As was mentioned above, cash payers cannot pay credit card interest because they’re not in the game. In addition, studies have shown that credit card users spend 18% to 22% more than cash payers with similar preferences. While credit card users will get a small reward that amounts to 2% or less of their purchases, cash payers spend 18% less on average. (oh, and the paypass method that’s now available increases spending another 6%)

    I don’t know that this particular report is convincing in making a case for an unbalanced playing field as it has a more narrow scope. Either way, it does make for interesting reading.

    • NerdWallet says:

      You’re spot on about the rewards being subsidized through other revenue streams. They actually say specifically in the paper that they are assuming this is not the case.

      That doesn’t change the fact that merchants are charged by fees for accepting credit cards. But if you assume a 4% max merchant fee, and 15% of spending taking place with cards (as the Boston Fed does), we’re talking about prices being higher by 0.6%, which is hardly newsworthy.

  7. MikeZ says:

    I saw that article last week, and I am leaning to calling it bullshit. Especially with the thought that this is another case of the Poor subsidizing the Rich.

    Couple of points I didn’t see raised in the study.

    1) Retailers accept credit cards because they want increased business. If they didn’t accept credit cards they would sell less product and have to charge higher prices. The article seems to assume that the revenue brought in buy credit card users would be the same if it were a cash only world.

    2) The Rich subsidize the Poor. This argument implies that these two consumers shop at the same locations. This seems pretty far fetched to me. I have no doubt that if I pay cash for my 73 dollar super spatula from Williams-Sonoma I am giving a dollar to credit card users at that store. However I doubt this is where the poor shop. I’d agree there is overlap here but the study seems to imply that the rich take $756 from the poor, when most likely its the rich taking $756 from themselves, or even less than that since a negligable percentage of Williams Sonoma customers actually pay in cash.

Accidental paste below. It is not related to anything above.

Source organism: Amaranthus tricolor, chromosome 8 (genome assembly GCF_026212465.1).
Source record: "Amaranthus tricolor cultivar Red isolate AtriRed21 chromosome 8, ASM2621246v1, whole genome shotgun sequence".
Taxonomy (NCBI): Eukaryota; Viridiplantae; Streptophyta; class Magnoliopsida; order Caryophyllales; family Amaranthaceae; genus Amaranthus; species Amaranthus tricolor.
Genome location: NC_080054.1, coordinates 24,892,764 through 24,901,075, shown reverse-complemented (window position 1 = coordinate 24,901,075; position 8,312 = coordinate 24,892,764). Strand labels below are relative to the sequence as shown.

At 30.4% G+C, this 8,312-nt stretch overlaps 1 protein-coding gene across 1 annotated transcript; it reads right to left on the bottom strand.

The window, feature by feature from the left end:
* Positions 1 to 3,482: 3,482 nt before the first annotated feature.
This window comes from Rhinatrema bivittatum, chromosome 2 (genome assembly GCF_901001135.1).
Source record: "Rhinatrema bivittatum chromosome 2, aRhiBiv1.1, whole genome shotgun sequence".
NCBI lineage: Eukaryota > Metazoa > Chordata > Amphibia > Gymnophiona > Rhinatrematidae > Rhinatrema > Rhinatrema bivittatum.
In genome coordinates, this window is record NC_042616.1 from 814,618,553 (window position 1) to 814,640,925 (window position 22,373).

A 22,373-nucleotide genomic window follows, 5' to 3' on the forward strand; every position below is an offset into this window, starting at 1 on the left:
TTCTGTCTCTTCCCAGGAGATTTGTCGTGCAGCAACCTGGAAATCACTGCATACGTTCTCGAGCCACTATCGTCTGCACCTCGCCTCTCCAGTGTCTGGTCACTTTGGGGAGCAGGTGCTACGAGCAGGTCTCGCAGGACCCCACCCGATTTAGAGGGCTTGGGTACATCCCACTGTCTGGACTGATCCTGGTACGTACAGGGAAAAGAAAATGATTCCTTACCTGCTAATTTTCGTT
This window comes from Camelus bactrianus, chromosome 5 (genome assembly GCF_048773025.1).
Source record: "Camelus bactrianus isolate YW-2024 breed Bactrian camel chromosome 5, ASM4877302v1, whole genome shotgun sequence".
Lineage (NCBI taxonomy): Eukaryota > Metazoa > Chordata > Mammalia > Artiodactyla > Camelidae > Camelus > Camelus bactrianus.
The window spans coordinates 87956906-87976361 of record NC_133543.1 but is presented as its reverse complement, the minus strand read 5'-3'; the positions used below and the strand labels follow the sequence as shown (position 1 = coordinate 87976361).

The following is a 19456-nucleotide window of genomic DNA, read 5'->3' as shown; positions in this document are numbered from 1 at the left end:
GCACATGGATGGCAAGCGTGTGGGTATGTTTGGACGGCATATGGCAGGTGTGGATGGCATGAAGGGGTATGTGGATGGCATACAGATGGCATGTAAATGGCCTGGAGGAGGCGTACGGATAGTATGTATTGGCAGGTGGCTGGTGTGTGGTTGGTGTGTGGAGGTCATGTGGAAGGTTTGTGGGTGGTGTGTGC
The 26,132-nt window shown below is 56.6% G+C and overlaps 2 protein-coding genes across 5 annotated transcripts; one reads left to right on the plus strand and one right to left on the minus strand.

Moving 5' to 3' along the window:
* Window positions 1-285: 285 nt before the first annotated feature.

Certainly there is truth that interchange fees charged by retailers probably outweigh any rewards. (To any retailers out there I’ll gladly pay cash if you want to split the difference in fees with me). However saying rewards programs are a net cost to cash users seems shortsighted.

    • NerdWallet says:

      You’re absolutely right. If anything, you could make the argument that the “rich” would be irrational by not accepting credit card rewards, because they’re bearing the brunt of any merchant fees through higher prices at higher-margin stores (like W-S) on higher-margin items (like LCD TVs).

  8. zapeta says:

    Well, I’m glad to be on the side getting the rewards. If merchants want to give me a greater discount if I pay cash than the amount of rewards I’d get by paying with credit, I’d be happy to switch to cash.

    • poscogrubb says:

      Unfortunately, merchants are bound by their agreements with the credit card companies, which require that prices for credit-card wielding customers must be the same as those using cash. I remember reading this when reading up on what merchants should do when encountering a card that has not been signed.

      • This rule does not apply in a multitude of situations and I’m not sure that it’s a MUST do for merchants. A few quick examples: (1) gas prices are often quoted in cash and credit – particularly at large truck stops, (2) prices for credit transaction to purchase bullion and precious coins are nearly always marked with different prices or surcharges for credit transactions, (3) major purchases made via cash or credit can have separately negotiated prices including automobiles, RVs, ATVs, etc. At the very least, this kind of a rule (even with exclusions for above mentioned transaction types) would be unenforceable. How do you track cash prices?

      • MikeZ says:

        Actually the first page of the quoted study implies the lack of cash discount is a problem with the store.

        “…most merchants are reluctant to give cash discounts.2”

        • NerdWallet says:

          They are reluctant for competitive reasons, but their merchant agreements with Visa, MC, etc do not forbid them from offering cash discounts. They are prohibited from surcharges on credit purchases (which is really just a semantic difference), but not the other way around.

          However, it’s likely that many merchants don’t offer discounts because they don’t WANT to handle cash. It creates more problems in terms of security, processing, etc. While the costs of handling cash aren’t as quantifiable, they certainly exist (and are probably underestimated by the Boston Fed).

  9. Jerry says:

    I charge everything over $5, but pay cash for everything less so that merchants don’t get screwed over by the crummy banks.
    BUT, when I pay cash, I use dollar coins from the US Mint so I still get a credit card rebate.
    Best of both worlds 🙂

  10. I think this article places all the blame on rewards users when that’s absolutely not the case. Cash only customers subsidize the entire CONCEPT of credit card use (i.e. people not having to pay cash up front), not just the rewards aspect of it.